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Make It a Mechanical Room, Not Just a Closet

A Spacious Mechanical Room Makes It Easier To Achieve High Performance

In our HVAC design work, we get sent projects where the client sometimes wants the impossible.  They’ve read enough to know they want the mechanical systems in conditioned space, so they put a tiny little closet somewhere in the house and tell us that’s where the equipment goes.  If you have any say over the amount of space for the mechanical systems, please make it a mechanical room.  A little closet simply is not adequate if you want a high-performance home.

The good and the ugly

Let me start off by showing you two ways to design space for the mechanical systems in a house.  Exhibit A is the photo above.  The architect provided a whole room for the mechanical systems.  Look how beautiful it is!  Space heating and cooling, water heating, whole-house ventilation, and more are all in there.  The room has plenty of space for ductwork and room to move around the equipment.  That last point is something greatly appreciated by anyone called in to service the equipment.

Contrast that nice, spacious mechanical room with Exhibit B, the mechanical closet in the photo below.  It’s a tiny closet with an air handler, the return and supply plenums, and the ductwork necessary to get the system connected to the rest of the house.  Because of how tight that little closet is, the installers would have had a difficult time making and sealing duct connections.  And if it leaks profusely, the service technicians may have to rip out drywall or pull out the whole unit to fix it.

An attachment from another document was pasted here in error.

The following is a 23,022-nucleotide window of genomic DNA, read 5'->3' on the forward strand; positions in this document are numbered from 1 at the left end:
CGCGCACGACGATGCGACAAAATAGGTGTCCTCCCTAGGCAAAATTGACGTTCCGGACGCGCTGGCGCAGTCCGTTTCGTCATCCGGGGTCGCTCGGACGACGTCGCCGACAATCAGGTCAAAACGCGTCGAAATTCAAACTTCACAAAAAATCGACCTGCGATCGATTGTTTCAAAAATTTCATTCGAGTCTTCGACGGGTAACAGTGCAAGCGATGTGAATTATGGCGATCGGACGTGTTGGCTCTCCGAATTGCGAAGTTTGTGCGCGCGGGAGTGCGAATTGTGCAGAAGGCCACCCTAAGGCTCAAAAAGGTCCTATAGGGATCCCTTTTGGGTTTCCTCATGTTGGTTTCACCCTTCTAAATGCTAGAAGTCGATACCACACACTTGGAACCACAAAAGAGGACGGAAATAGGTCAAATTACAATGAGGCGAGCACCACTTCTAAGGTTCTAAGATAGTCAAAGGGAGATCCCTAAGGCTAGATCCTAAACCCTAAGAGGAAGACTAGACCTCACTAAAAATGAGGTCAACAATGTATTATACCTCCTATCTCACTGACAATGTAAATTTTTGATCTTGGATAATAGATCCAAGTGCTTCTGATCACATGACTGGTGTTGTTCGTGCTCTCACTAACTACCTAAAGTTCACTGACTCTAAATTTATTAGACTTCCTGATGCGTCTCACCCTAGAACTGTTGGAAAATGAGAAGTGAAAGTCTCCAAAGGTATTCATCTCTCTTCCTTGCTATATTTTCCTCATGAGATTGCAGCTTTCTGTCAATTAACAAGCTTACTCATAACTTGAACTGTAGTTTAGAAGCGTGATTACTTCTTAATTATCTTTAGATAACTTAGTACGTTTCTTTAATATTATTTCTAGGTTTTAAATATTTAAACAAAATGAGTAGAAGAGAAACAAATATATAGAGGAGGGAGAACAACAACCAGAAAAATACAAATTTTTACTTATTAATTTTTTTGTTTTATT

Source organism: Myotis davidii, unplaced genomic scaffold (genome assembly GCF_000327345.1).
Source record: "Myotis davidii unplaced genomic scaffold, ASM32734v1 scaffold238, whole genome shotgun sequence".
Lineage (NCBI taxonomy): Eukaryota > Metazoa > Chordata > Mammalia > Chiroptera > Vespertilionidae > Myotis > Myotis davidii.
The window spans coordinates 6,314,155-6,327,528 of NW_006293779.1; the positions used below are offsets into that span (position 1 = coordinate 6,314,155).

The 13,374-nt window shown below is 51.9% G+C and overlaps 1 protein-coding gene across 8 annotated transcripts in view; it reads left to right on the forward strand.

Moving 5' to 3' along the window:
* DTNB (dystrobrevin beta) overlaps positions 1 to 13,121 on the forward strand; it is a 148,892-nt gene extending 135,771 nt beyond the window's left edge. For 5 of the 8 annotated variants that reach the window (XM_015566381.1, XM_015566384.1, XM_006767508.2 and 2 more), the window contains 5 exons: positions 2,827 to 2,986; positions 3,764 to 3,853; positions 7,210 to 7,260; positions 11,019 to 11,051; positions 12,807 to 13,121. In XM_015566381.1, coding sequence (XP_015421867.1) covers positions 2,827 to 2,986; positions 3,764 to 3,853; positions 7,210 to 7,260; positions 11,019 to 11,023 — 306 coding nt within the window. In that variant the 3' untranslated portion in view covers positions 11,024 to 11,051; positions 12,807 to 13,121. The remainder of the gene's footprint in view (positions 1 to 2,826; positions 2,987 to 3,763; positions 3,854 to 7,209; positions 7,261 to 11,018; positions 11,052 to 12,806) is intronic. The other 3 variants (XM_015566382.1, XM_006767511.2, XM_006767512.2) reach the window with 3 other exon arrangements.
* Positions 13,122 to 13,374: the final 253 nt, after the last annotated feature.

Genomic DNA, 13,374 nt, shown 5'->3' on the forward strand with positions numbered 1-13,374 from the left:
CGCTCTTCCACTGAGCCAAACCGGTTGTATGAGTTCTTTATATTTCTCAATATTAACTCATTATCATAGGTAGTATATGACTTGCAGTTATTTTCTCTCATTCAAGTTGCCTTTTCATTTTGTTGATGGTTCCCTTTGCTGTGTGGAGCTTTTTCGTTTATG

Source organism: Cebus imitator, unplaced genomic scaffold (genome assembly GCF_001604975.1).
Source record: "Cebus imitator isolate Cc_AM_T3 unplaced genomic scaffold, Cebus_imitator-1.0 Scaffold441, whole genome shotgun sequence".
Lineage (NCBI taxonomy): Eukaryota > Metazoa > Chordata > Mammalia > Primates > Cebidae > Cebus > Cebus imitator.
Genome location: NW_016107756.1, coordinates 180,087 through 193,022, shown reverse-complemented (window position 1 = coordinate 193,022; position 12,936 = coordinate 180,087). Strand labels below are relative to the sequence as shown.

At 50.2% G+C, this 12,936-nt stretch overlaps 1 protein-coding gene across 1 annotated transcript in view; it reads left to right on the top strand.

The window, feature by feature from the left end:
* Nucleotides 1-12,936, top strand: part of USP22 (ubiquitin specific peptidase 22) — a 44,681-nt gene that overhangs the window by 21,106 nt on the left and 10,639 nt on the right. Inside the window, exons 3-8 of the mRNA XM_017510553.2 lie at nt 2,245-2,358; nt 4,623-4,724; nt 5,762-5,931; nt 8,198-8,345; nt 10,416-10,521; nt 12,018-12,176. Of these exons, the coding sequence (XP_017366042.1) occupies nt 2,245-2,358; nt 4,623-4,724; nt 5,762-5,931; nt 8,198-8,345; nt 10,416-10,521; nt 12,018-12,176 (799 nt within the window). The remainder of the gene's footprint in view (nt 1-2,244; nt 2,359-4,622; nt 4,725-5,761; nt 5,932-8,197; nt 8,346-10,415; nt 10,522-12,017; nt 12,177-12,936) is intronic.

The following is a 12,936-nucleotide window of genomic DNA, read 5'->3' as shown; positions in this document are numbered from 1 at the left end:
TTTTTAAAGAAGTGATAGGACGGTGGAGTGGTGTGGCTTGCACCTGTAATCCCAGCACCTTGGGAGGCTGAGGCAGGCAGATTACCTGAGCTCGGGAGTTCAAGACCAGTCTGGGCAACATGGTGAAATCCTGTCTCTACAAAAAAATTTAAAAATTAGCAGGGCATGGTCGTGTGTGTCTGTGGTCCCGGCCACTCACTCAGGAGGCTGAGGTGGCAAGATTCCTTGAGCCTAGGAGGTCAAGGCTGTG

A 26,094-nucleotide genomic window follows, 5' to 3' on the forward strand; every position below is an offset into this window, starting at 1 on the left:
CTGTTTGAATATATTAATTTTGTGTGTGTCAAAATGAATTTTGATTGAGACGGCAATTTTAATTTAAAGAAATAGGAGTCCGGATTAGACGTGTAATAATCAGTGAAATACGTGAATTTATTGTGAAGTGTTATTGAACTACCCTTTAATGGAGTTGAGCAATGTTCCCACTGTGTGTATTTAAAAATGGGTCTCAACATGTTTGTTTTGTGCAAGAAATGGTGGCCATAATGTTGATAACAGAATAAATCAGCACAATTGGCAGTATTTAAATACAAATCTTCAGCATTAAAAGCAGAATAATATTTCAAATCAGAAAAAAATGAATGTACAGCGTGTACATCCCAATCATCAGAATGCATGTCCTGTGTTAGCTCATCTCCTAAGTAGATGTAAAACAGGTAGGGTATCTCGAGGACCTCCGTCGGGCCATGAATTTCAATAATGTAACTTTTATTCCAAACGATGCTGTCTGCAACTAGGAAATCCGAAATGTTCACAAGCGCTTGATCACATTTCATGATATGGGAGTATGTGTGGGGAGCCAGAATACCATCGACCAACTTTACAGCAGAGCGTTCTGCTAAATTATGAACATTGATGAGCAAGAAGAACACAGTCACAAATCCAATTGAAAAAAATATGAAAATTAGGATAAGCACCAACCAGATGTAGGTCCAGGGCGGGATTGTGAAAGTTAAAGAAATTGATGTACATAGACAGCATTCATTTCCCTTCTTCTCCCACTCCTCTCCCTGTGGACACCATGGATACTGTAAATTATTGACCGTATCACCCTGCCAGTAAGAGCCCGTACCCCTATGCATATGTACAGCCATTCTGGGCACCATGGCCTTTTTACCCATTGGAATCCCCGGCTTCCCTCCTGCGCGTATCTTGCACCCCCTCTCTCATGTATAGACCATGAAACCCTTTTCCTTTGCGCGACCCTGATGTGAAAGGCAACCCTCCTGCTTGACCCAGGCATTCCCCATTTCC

A small, tight mechanical closet leads to poor performance and difficulty in servicing
A small, tight mechanical closet leads to poor performance and difficulty in servicing

Two alternatives

I know.  I know.  Every square foot of conditioned floor area is expensive and no one likes to give it up.  That’s why we end up with tiny mechanical closets like the one above.  So if you just don’t want to give up space in the main conditioned area, you have a couple of other alternatives.

The first alternative is to create a conditioned crawl space and put the equipment there.  The photo below shows an example of that strategy.  The crawl space probably doesn’t get used for anything else, so you’ve plenty of space to make smooth, gradual transitions in your duct system.

A conditioned crawl space is another way to get more space for a high-performance mechanical installation
A conditioned crawl space is another way to get more space for a high-performance mechanical installation

The second alternative is to create a conditioned attic.  The photo below shows one of the Mitsubishi ducted mini-split air handlers in my conditioned attic.  When you do big pair-of-pants tees like you see there, you need space.  And like the crawl space, the attic probably doesn’t get used for much else, except maybe storage.

Ducts need smooth, gradual transitions for best performance, and that takes more space
Ducts need smooth, gradual transitions for best performance, and that takes more space

Think big!

Finding space for the mechanical systems in a house is usually given short shrift.  In warm climates, designers often assume they’ll go in the attic or crawl space.  Those locations are typically unconditioned, nasty, inhospitable places.  Do you really want your expensive equipment with the important jobs of keeping you comfortable, healthy, and clean in such a place?  Plus, we know that putting heating and cooling equipment in an unconditioned attic is a terrible idea in a cold climate and can add close to 20 percent to your cooling bill in a hot climate.